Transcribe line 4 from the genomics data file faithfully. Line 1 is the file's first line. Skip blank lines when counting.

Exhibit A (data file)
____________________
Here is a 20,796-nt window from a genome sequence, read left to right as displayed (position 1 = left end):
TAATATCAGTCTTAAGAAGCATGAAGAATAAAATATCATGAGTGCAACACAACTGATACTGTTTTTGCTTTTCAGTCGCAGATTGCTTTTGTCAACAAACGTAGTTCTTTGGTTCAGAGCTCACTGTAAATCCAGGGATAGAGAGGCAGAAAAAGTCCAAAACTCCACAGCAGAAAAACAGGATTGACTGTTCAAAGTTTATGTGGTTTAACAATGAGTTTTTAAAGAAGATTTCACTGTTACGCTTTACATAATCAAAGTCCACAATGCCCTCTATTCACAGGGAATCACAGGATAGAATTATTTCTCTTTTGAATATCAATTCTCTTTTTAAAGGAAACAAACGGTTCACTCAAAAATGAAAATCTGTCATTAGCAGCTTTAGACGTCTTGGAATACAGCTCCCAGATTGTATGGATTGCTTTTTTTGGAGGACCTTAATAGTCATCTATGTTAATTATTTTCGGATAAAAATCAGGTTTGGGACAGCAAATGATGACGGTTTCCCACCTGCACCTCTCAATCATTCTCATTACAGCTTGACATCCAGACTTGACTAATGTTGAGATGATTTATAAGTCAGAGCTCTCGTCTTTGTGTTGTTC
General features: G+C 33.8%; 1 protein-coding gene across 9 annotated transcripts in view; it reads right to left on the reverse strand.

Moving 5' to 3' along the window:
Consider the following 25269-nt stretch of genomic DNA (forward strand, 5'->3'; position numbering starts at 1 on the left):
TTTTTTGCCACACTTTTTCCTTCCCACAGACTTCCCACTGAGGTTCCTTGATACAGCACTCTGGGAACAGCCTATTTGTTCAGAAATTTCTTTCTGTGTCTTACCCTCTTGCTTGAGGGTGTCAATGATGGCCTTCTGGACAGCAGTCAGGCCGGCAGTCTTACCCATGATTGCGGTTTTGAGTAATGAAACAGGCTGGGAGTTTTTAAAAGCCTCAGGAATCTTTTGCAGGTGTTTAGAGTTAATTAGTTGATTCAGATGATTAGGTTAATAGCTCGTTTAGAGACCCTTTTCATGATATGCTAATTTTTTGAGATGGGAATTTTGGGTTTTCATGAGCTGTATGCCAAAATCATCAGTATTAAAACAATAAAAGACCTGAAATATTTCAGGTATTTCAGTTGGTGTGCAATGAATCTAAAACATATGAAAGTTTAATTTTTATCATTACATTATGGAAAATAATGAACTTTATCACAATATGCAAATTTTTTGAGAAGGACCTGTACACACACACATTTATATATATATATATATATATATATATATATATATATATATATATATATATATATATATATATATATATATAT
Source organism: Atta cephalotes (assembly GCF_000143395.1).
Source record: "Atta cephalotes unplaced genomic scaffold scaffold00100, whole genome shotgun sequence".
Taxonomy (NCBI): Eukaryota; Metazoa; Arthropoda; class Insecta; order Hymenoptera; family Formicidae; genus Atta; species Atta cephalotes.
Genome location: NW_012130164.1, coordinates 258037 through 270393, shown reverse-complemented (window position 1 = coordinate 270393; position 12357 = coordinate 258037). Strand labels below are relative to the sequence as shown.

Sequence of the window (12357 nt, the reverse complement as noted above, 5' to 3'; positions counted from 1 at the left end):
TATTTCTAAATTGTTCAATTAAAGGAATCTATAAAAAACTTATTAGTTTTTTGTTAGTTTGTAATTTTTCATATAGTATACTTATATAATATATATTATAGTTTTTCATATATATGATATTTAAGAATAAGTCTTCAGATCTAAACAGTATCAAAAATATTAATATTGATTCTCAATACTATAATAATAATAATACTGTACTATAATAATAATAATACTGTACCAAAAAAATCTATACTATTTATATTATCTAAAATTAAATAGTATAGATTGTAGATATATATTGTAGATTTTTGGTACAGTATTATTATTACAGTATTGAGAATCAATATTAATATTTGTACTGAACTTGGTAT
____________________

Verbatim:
Moving 5' to 3' along the window: